Central to growth over 2020 is an anemic pick-up in economic output, with the non-oil sector still the fulcrum. Oil sector at the other at the other end is expected to slow as crude production gradually peaks. On a general note, though recent policies by the apex bank have been directed towards increased lending to the real sector, we do not expect an immediate passthrough to the economy. Our stance is hinged on banking sector's averse nature towards lending to the real economy as well as persistent infrastructural deficit yet to resolved by the FG. On that note, we expect economic growth over 2020 to flatline at 2.2% YoY- which is our base case.

 

For our bull case scenario, better than expected output in services, increased private involvement in Agric and zero compliance to OPEC cuts informs our growth estimate of 3.2% YoY.

 

While our bear case mirrors intense conflict in the northern region and in turn Agriculture, moderate activities in ICT and full compliance with OPEC agreed cuts informs the growth estimate for our bear case at 0.6% YoY.

 

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Starting out with non-oil sector, sturdy output in services and regained momentum in manufacturing and Agriculture sectors are pivotal to our growth estimate over 2020. On the former, incessant promotional offers by key stakeholders is expected to spur growth in subscriber base, particularly data subscribers and invariably ICT segment. For context, our checks revealed lower data pricing across the three key network providers by offering higher data for similar prices. On that note, using the 5-year cumulative annual growth rate (2015 - 2019) - we expect active subscribers to print at 188 million by 2020. Still in the services sector, we see a slower contraction in real estate and mild improvement in financial services. In real estate, our stance is hinged on continued focus on affordable housing with renewed attention on mortgages. While the adverse nature of the banking sector towards real sector lending informs a mild growth in the segment. Ergo, we expect the services sector to grow by 3% YoY (2019: 2.8% YoY).

 

In the manufacturing terrain, while competition from imported goods would persist – the absence of election driven slowdown we saw in Q1 19 coupled with sturdy output in the cement space supports our stance for regained momentum over 2020. On food and textile production, we think the border closure would only give mild support to the competitive environment.

 

On food, asides smuggled goods, the market is saturated with both domestic and legally imported goods – thereby tapering the policy impact. On textiles, persistent infrastructural deficit despite increased lending to the sector supports our stance of a mild pick-up. While for cement, increased focus on the export with new terminals coming on board supports our stance for improved segment output. Therefore, with FX being stable and available at current levels, improved focus on export growth and mild support from border closure, we expect the sector to grow by 2% YoY over 2020 (FY 19: 0.7% YoY).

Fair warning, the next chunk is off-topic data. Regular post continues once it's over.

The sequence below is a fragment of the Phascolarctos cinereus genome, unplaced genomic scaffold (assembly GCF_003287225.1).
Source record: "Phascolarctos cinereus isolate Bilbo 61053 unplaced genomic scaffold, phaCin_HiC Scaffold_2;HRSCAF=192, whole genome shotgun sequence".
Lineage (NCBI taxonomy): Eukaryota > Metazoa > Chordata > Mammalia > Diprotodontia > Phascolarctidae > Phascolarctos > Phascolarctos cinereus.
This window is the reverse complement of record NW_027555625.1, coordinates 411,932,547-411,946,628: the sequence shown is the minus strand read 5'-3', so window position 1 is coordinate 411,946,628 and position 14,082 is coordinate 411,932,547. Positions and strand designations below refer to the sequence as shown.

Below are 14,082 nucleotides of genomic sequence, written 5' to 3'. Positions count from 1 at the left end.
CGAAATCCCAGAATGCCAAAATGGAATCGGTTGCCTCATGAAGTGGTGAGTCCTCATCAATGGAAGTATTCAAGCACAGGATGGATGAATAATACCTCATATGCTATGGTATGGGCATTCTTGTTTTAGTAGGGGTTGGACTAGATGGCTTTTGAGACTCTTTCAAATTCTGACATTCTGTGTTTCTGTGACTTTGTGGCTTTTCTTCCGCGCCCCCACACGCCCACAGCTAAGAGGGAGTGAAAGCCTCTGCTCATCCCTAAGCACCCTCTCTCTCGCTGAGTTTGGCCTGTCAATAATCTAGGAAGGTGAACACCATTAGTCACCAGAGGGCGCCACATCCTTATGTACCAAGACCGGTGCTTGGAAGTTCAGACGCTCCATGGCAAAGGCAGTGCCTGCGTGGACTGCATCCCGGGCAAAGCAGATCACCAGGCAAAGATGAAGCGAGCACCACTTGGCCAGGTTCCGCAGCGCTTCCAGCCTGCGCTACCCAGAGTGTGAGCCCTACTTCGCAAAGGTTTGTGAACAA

Furthermore, reduced flooding risk and improved output during main harvest season which invariably translates to higher market supplies forms our basis for an improvement in the Agric sector. Besides, the low base in 2019 coupled with support from private sector participation in farming activities gives credence to improved output in 2020. According to FEWSNET, 2020 rainfall is expected to begin normally across the country and harvest would remain above average. Though, conflict in northwest and central areas is expected to persist, we believe continued efforts by FG to mitigate its impact poses further upside the sector growth. On that note we expect the Agric sector to grow by 3.5% YoY over 2020 (FY 19E: 2.6% YoY). On that note the non-oil sector is expected to expand by 2% YoY (FY 19E: 1.8% YoY).

 

On the flipside, growth in the oil sector is expected to slow as crude production gradually peaks at 2.2mbpd - highest production level attained over the last five years. With increased focus on compliance to the OPEC cut, we do not foresee significant growth in the oil sector. Full compliance means Nigeria's production would be capped at 1.97mbpd (including Condensates) and a contraction of 0.3% YoY over 2020. However, for our base case, we expect partial compliance and increased production of condensates to make up for the loss in crude production. On that note, daily average crude production is expected to print at 2.1mbpd which translates to our 2020 growth estimate of 3.6% YoY (FY 19E: 6.3% YoY).

 

Overall, coalescing our expectation for both oil and non-oil sectors translates to an economic growth of 2.2% for FY 2020.


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Related News from ARM's H1 2020 Nigeria Strategy Report  

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8.      NSR H1 2019 (2) - MEA Region: A Year of Fragile Growth

9.      NSR H1 2019 (1) - Global Growth: New Year, Same Rhetoric, Matching Growth

 

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Research 234 (1) 2701653  research@armsecurities.com.ng